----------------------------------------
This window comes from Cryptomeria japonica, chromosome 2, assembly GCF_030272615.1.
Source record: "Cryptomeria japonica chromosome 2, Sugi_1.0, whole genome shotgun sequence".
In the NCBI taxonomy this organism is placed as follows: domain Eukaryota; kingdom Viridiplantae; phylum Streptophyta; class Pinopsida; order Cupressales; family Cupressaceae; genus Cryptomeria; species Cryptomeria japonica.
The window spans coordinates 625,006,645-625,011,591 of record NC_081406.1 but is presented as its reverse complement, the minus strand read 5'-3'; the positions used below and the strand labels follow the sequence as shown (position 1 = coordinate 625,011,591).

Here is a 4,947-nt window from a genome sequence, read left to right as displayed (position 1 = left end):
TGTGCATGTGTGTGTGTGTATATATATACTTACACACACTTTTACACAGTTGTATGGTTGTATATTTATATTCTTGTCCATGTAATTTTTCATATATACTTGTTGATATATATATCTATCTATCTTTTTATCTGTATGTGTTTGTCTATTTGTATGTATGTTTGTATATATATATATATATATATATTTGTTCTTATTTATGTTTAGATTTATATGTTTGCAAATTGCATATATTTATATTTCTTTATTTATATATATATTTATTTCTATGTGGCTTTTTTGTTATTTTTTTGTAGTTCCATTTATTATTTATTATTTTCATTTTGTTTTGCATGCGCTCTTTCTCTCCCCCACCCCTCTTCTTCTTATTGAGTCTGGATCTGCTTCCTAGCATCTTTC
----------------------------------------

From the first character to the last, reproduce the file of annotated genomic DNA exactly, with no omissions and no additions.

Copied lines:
This window comes from Cryptomeria japonica, chromosome 2, assembly GCF_030272615.1.
Source record: "Cryptomeria japonica chromosome 2, Sugi_1.0, whole genome shotgun sequence".
In the NCBI taxonomy this organism is placed as follows: domain Eukaryota; kingdom Viridiplantae; phylum Streptophyta; class Pinopsida; order Cupressales; family Cupressaceae; genus Cryptomeria; species Cryptomeria japonica.
The window spans coordinates 625,006,645-625,011,591 of record NC_081406.1 but is presented as its reverse complement, the minus strand read 5'-3'; the positions used below and the strand labels follow the sequence as shown (position 1 = coordinate 625,011,591).

Here is a 4,947-nt window from a genome sequence, read left to right as displayed (position 1 = left end):
TGTGCATGTGTGTGTGTGTATATATATACTTACACACACTTTTACACAGTTGTATGGTTGTATATTTATATTCTTGTCCATGTAATTTTTCATATATACTTGTTGATATATATATCTATCTATCTTTTTATCTGTATGTGTTTGTCTATTTGTATGTATGTTTGTATATATATATATATATATATATTTGTTCTTATTTATGTTTAGATTTATATGTTTGCAAATTGCATATATTTATATTTCTTTATTTATATATATATTTATTTCTATGTGGCTTTTTTGTTATTTTTTTGTAGTTCCATTTATTATTTATTATTTTCATTTTGTTTTGCATGCGCTCTTTCTCTCCCCCACCCCTCTTCTTCTTATTGAGTCTGGATCTGCTTCCTAGCATCTTTC